the show is an interesting thing. It felt new and exciting and challenging to me because it was overtly autobiographical in a way that other things I've made. Aren't. And also it was a story that necessarily would have to be performed by me. It's not something I could give to someone else to perform, or it didn't feel right to do that. And that's what excited me about it. And the third part of what was exciting to me about developing the idea is like I wanted to move away in terms of my writing practice, from conceiving and developing an idea at the keyboard, sat down, head to keys and I wanted to involve cuz it's performance, more of an embodied thing. I wanted to find other ways of ideating and finding ideas. I really wanna sort of liberate myself to feel like I've got the, the, run of some space in a workshop to, it's not just about me at a writing desk.
That was all good. So my, my vision was okay, brilliant. I'll find a collaborator. I'll get into a room with them. It'll be really emergent and we'll find stuff. Lockdown happened, it's just me on my own in my flat So that kind of derailed my hopes for that at least initially. And I managed to find people I could work with online in terms of like a dramaturg to shape the story, but also like for myself, like I was like, if it's just me on my own I'll do the stuff, I'll talk to myself, I'll perform, I'll draw on the walls, I'll listen to music, I'll do all that stuff in the room to help me find the ideas. That by the end lockdown is netted a script. So the story was there and I guess what I knew I needed from a director is someone who could safely hold the space for me to find the performance of it and shape it. Someone because, of the sort of sensitivity around some of the material, it's like I need to trust this person. So that was something I was looking for. And then also the show features lots of audience participation. So I wanted someone who got that and could, again, how do we safely take people on this journey and bring them into that in a way that sort of honors their contribution? And creates a real sort of sense of connection over the course of the of, of the show.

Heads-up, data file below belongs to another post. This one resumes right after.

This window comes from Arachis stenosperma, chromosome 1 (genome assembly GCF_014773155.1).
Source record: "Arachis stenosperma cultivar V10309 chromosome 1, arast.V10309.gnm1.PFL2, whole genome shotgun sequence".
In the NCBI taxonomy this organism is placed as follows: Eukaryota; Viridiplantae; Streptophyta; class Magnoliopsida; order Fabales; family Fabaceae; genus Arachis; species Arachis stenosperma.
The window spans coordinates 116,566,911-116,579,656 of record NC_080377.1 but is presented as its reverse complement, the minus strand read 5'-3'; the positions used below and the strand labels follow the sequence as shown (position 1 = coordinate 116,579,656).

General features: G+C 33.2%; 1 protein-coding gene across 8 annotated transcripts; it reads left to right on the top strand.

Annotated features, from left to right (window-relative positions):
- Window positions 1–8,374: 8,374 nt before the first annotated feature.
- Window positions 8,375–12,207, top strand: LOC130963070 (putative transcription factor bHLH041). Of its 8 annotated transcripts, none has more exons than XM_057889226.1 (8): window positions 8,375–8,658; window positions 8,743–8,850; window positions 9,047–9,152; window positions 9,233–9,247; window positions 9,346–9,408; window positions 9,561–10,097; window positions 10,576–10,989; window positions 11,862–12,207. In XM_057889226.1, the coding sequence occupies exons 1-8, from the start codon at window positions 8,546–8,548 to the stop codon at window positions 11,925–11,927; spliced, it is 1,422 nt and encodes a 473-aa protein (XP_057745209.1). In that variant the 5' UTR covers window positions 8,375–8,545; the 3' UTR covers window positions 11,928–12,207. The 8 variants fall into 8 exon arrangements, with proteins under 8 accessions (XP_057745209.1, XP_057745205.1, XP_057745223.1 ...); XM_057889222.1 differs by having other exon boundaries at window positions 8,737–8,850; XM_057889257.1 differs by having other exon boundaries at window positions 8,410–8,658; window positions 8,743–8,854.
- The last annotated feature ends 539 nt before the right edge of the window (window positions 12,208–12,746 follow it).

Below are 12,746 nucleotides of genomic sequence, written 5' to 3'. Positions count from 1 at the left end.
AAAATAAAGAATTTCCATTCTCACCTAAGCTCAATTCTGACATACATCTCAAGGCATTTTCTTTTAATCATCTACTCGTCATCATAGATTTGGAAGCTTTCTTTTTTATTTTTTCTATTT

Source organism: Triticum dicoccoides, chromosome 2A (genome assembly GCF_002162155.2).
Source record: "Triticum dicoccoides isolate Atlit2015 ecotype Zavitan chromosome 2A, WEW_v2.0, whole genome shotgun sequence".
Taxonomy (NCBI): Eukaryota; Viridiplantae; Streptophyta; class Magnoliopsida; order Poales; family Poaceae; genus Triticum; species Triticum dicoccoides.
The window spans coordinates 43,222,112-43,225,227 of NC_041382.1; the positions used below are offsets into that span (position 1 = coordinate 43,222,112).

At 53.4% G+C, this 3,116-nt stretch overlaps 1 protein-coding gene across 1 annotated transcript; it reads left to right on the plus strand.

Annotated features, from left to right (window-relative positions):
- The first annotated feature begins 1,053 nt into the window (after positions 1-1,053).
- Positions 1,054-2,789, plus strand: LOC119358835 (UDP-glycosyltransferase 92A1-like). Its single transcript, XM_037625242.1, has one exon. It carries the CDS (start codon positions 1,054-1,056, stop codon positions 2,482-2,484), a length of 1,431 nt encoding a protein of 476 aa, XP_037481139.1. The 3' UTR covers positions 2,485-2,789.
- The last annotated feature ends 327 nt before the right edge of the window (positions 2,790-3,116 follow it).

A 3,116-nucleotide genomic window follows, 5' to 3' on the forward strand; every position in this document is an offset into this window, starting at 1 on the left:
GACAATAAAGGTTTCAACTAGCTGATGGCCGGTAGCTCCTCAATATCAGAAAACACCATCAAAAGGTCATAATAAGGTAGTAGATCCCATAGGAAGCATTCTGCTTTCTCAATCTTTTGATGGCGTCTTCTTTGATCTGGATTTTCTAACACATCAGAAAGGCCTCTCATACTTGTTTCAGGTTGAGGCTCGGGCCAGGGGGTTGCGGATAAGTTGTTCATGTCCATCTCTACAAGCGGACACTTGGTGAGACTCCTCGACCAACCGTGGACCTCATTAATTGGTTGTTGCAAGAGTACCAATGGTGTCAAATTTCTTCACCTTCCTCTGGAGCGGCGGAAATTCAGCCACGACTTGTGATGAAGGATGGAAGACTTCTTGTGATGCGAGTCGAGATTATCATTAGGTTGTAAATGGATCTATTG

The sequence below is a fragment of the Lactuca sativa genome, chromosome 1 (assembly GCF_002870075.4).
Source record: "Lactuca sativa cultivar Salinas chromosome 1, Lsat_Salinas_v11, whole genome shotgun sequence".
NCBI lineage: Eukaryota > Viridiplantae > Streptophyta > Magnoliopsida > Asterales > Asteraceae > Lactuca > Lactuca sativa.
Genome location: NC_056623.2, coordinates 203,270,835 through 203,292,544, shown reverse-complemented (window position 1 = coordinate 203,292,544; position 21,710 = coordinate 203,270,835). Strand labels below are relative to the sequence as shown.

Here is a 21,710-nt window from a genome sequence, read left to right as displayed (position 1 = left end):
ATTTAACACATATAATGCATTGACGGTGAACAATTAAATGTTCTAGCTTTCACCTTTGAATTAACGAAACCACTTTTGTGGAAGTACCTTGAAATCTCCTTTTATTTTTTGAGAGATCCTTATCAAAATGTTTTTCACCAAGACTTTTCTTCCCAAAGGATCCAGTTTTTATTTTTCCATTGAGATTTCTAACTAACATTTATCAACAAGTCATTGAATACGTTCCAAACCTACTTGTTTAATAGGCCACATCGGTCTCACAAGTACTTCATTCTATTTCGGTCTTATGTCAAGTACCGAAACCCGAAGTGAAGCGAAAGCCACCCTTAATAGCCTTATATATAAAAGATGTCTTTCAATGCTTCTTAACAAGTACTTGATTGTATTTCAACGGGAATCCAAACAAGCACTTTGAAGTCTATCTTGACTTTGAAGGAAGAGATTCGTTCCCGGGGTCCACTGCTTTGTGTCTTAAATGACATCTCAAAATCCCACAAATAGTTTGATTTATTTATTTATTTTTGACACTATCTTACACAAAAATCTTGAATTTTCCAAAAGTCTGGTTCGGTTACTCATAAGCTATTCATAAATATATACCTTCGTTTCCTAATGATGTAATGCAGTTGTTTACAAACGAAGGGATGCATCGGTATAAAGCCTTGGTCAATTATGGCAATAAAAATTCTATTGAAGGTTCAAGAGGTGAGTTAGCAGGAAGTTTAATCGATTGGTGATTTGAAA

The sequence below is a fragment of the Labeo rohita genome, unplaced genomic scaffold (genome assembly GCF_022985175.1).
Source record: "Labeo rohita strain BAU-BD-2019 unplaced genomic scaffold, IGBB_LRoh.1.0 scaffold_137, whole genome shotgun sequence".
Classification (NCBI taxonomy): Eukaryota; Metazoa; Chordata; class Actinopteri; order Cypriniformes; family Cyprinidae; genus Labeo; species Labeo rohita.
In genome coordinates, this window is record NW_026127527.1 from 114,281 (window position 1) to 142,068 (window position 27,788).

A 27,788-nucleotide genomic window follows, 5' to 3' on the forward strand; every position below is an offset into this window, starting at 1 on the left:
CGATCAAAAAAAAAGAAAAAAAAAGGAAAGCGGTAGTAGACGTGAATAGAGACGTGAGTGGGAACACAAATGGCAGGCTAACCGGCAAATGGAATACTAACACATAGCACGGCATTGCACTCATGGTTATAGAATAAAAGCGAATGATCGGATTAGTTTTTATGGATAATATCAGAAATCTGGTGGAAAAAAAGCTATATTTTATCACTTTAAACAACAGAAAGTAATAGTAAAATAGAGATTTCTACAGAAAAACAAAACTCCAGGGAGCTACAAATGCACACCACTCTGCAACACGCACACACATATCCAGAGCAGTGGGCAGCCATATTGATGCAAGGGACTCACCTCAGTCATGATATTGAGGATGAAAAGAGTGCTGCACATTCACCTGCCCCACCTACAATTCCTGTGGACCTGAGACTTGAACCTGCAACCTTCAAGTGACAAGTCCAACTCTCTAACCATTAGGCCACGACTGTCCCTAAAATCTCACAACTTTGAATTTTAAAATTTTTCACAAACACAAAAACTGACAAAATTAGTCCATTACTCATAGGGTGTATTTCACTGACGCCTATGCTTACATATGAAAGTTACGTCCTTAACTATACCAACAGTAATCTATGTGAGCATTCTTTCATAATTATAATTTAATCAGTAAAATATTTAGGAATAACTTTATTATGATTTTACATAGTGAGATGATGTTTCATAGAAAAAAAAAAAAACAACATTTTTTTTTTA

I mean, one of the gifts of lockdown was all the Zoom networking that was happening. so, uh, and, and I that's where I ran into um, uh, Laura Mubridge who is a theater maker and a director outside eye. She works with people. Principally people who develop autobiographical theater to create their show, you know, really. And she's so good at making that safe and fun and enjoyable. And I just, soon as we got talking, it was like I've got this thing, and it, I could imagine that just being in the room with her doing, you know, working on it would be fun. As she, as she recounts it, she thought that I was too cool to work for her to work with. And I thought she was too cool for me to work with and it turned out neither of us were too cool.
So I did a few sort of scratch performances, so like work in progress, sharings and stuff like that, and try to learn from that. The show has that sort of audience participation bit, and there's also a conceit in the show where I have, it's riffing on the same thing as some of the YouTube stuff where I play other characters, but it's as audio that I, and so I have that I trigger myself as part of the performance and I'm interacting with that.